Is Windows Phone 7 actually more efficient?

Taylor Martin
 from  Concord, NC
| November 3, 2010

The latest word from Microsoft about their latest endeavor in the mobile realm is that the Window Phone 7 platform is more efficient than its competition. They didn't stop there, but went on to add that it take 20% less steps to complete simple tasks. I've had a little hands-on time with WP7 (I'm going to stress little), and it was very fluid and user friendly. The problem with Microsoft's statements is that I'm not 100% sure they're factoring in all aspects of other mobile platforms.

One key component that was pointed out by Microsoft was the dedicated search key. Tied to the search key is Bing search with voice-search capabilities. There is nothing new here. Android was the first to really adopt the search key and build upon it. There were other devices  with search keys before, like Windows Mobile devices, but there was nothing truly intuitive about their implementation. Windows Phone 7's use is not really any different from any other. Look at the iPhone. While it doesn't have a dedicated search key, when you unlock the device, simply swipe your fiinger from left to right. Presto! You have a dedicated, universal search page. Just start typing on BlackBerry 6 or webOS and you have universal search. Having to press a key to get to the search is no more efficient or effective as simply typing or swiping your finger.

The tile layout of WP7 is a pretty fresh look. It isn't my favorite, but I understand where Microsoft is coming from with it. Their aim was to offer realtime updates on the main page, keeping the user from fumbling around through seemingly endless application lists. They spoke as if this was a large differentiator in the game, but this is nothing new either. It's just gone about in a different way. Android has live updating widgets that support anything from weather and calendars to even Twitter feeds on your homescreen. Even old BlackBerry themes (Today style themes) offered similar functionality, though not as intuitive.You could view your upcoming calendar entries, missed calls, subject lines of recent messages, and if you had an icon layout as opposed to Today, some weather applications actually display their information as the icon (same concept).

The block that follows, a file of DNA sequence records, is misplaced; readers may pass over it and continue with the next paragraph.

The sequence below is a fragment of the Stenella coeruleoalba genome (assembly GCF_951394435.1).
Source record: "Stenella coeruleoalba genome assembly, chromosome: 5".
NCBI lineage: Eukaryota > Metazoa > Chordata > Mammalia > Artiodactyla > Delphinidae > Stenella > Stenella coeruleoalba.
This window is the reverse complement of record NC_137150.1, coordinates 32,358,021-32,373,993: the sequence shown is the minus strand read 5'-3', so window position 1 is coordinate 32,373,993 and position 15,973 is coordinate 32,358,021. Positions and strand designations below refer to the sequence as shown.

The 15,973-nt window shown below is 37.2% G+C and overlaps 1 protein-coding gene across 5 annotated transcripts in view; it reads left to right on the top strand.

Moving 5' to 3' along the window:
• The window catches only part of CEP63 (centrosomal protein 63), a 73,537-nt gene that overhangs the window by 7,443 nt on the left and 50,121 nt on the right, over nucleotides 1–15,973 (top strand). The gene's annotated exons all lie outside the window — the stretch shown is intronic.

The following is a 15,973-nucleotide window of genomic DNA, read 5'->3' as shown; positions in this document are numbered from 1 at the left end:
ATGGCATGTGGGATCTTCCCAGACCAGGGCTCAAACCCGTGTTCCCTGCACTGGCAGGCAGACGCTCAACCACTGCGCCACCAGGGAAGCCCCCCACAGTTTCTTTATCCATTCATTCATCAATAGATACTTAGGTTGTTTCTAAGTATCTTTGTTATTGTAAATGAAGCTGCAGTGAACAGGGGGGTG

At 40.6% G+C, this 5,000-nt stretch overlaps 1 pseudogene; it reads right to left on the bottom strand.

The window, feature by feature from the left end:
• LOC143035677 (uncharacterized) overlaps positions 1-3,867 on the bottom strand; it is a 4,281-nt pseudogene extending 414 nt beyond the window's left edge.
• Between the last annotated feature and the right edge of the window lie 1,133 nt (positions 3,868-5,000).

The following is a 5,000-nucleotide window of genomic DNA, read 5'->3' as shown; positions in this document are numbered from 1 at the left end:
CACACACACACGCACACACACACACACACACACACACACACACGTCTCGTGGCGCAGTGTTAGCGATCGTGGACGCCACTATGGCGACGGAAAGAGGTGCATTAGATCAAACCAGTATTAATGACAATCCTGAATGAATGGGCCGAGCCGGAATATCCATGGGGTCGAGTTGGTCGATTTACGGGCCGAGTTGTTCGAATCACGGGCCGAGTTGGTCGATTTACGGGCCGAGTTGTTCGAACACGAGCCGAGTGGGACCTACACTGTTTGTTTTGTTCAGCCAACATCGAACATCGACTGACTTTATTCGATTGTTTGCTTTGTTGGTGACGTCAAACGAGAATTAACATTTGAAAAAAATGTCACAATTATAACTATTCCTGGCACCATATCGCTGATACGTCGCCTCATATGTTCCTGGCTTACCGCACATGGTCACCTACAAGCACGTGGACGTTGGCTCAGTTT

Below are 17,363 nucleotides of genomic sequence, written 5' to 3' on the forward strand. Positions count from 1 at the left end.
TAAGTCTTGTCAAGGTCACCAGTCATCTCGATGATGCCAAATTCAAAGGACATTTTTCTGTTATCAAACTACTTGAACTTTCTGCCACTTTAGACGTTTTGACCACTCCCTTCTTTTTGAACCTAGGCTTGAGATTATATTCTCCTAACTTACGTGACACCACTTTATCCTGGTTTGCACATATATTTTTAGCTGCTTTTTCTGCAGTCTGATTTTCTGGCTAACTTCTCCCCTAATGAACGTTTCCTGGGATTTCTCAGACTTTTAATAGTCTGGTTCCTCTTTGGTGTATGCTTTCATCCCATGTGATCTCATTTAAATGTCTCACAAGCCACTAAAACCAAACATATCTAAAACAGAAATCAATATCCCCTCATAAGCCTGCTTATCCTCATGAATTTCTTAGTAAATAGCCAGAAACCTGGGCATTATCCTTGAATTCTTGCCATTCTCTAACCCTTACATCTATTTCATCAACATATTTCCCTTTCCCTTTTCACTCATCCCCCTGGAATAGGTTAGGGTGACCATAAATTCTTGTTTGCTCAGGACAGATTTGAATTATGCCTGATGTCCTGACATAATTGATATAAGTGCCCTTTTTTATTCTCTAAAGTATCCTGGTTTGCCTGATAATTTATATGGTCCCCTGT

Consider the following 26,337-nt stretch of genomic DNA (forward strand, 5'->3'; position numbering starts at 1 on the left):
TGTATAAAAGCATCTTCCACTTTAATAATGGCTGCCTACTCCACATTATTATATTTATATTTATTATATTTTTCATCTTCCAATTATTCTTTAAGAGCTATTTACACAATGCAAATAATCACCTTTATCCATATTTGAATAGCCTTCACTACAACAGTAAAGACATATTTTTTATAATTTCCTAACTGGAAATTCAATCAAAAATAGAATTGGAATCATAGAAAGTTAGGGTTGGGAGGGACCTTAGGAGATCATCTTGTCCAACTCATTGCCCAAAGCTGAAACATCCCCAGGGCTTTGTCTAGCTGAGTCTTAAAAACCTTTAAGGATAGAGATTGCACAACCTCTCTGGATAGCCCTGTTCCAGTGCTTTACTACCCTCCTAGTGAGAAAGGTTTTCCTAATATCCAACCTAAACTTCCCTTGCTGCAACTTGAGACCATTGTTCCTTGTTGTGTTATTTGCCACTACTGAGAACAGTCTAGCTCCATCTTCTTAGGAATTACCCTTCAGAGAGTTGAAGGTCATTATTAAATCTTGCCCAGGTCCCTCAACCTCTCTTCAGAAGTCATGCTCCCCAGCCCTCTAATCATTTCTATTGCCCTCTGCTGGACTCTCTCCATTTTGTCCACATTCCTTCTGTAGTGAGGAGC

The most important thing I'd like to point out is how smartphone power users, after having a device for three or four months are blazing fast on their device, despite how many steps it takes to get to where they're going. For instance, If I want to launch an application on my BlackBerry that isn't listed on one of homescreens, I can just type two or three letters and find it just as fast. With WP7, I'm going to have to fumble through some tiles before I can find what I'm looking for. The difference in time it would take to complete the same task on each device is minute. 20% sounds like a huge number when it's thrown around with no visual evidence. If you spent an equal amount of time with two different mobile platforms getting used to them and familiarizing yourself with each, I guarantee that after a certain amount of time, you would be able to complete the same amount of "work" in the same amount of time from each device, regardless of the platform. The point is, when you have the device in-hand and are "working" or playing with it, the "efficiency" Microsoft is boasting will make little to no difference to any of us.